The biggest issue is quarantine. When governments insist upon quarantine for arriving passengers, the impact is the same as closing the border. So, when governments decide that they want to re-start their economies we are presenting them with an alternative proposal to quarantine. It involves measures to keep infected people out of the travel system to reduce the risk of importing COVID-19 cases. And this must be coupled with effective measures at the destination that reduce the risk of an infected traveler starting a new cluster.
To keep sick people from traveling we recommend:
- Discouraging people with symptoms from traveling. To help this, many airlines are being very flexible with rebooking for symptomatic people and their travel companions.
- Health screening at the departure airport
- COVID-19 testing prior to departure for arrivals from high-risk countries, when this is practical. This is challenging because we need tests that are accurate, fast and available at scale. We also need a secure platform to transmit testing data. And we need validated testing methodologies (PCR tests to find active virus cases) that will be mutually recognized by governments.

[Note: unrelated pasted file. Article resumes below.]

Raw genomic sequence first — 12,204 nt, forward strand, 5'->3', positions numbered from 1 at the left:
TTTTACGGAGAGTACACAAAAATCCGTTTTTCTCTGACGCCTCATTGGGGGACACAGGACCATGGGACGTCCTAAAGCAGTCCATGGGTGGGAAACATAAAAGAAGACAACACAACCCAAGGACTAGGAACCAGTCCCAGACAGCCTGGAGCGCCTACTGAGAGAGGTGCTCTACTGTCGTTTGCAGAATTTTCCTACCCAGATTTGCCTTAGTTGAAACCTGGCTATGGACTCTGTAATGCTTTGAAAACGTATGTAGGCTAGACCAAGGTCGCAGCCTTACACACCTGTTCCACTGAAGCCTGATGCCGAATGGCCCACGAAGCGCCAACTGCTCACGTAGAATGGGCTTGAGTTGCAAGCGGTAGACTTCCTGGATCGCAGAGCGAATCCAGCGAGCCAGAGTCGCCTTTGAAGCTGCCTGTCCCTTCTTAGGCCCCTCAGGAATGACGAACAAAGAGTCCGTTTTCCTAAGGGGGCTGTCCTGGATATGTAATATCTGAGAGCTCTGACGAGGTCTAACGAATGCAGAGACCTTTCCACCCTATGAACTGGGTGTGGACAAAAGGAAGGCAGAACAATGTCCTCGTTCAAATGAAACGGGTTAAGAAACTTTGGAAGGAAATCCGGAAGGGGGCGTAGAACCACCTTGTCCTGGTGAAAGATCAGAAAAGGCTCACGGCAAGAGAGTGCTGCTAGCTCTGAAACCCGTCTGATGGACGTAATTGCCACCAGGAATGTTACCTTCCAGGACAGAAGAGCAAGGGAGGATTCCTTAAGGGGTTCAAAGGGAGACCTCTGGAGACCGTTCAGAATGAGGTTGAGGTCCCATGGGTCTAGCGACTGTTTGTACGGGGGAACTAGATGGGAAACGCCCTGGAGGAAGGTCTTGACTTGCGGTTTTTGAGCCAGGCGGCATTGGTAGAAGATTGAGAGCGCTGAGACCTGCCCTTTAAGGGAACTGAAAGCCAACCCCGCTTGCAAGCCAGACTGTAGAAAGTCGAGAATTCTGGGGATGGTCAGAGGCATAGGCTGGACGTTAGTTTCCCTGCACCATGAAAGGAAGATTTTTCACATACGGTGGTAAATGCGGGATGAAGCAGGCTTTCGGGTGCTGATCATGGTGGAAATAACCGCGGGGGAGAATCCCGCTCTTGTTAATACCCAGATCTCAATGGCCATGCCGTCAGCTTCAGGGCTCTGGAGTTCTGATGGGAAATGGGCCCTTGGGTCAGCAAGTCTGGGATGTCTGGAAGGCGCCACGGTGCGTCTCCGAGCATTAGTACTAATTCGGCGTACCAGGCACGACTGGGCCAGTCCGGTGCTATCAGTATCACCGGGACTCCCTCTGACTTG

The other issue that arises with testing is the cost. With testing fees as high as $200 in some countries it can be a barrier to travel. The WHO International Health Regulations state that if a country requires testing it is the government that should bear the cost. And if it is voluntary, our advice is that the cost should not become an economic barrier to travel.
Despite these hurdles, technology is improving rapidly. And in the absence of a vaccine, testing is likely to be an important part of learning to live with the virus.
We must also prepare to effectively limit the potential for new clusters to form en-route or at destination. For these we suggest three layers of measures:
- Implementing the ICAO Take-Off measures